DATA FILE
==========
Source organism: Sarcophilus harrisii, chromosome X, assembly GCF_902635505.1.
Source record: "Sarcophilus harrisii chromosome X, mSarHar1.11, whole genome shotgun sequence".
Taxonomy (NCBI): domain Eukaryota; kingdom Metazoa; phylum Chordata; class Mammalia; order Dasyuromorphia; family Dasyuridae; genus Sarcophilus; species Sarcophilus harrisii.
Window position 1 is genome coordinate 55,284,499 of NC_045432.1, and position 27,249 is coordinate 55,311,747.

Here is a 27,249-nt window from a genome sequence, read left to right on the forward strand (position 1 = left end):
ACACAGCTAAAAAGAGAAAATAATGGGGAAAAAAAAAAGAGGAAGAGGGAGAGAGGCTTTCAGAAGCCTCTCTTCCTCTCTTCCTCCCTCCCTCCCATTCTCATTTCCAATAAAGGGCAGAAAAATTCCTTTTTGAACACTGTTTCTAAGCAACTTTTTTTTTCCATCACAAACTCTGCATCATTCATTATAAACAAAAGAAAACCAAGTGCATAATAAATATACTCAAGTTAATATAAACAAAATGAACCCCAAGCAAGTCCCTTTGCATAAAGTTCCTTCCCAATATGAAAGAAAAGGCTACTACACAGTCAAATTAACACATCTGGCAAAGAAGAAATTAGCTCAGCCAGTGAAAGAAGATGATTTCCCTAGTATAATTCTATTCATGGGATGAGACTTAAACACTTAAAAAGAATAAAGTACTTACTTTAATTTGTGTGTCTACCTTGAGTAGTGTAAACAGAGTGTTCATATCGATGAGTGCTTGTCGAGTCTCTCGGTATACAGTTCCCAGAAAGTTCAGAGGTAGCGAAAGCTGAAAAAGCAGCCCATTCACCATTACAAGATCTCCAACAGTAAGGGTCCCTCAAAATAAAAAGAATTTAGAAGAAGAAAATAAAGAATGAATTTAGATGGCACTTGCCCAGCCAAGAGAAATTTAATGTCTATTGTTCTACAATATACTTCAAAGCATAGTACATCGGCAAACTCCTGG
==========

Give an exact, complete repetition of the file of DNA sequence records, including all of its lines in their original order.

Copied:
Source organism: Sarcophilus harrisii, chromosome X, assembly GCF_902635505.1.
Source record: "Sarcophilus harrisii chromosome X, mSarHar1.11, whole genome shotgun sequence".
Taxonomy (NCBI): domain Eukaryota; kingdom Metazoa; phylum Chordata; class Mammalia; order Dasyuromorphia; family Dasyuridae; genus Sarcophilus; species Sarcophilus harrisii.
Window position 1 is genome coordinate 55,284,499 of NC_045432.1, and position 27,249 is coordinate 55,311,747.

Here is a 27,249-nt window from a genome sequence, read left to right on the forward strand (position 1 = left end):
ACACAGCTAAAAAGAGAAAATAATGGGGAAAAAAAAAAGAGGAAGAGGGAGAGAGGCTTTCAGAAGCCTCTCTTCCTCTCTTCCTCCCTCCCTCCCATTCTCATTTCCAATAAAGGGCAGAAAAATTCCTTTTTGAACACTGTTTCTAAGCAACTTTTTTTTTCCATCACAAACTCTGCATCATTCATTATAAACAAAAGAAAACCAAGTGCATAATAAATATACTCAAGTTAATATAAACAAAATGAACCCCAAGCAAGTCCCTTTGCATAAAGTTCCTTCCCAATATGAAAGAAAAGGCTACTACACAGTCAAATTAACACATCTGGCAAAGAAGAAATTAGCTCAGCCAGTGAAAGAAGATGATTTCCCTAGTATAATTCTATTCATGGGATGAGACTTAAACACTTAAAAAGAATAAAGTACTTACTTTAATTTGTGTGTCTACCTTGAGTAGTGTAAACAGAGTGTTCATATCGATGAGTGCTTGTCGAGTCTCTCGGTATACAGTTCCCAGAAAGTTCAGAGGTAGCGAAAGCTGAAAAAGCAGCCCATTCACCATTACAAGATCTCCAACAGTAAGGGTCCCTCAAAATAAAAAGAATTTAGAAGAAGAAAATAAAGAATGAATTTAGATGGCACTTGCCCAGCCAAGAGAAATTTAATGTCTATTGTTCTACAATATACTTCAAAGCATAGTACATCGGCAAACTCCTGG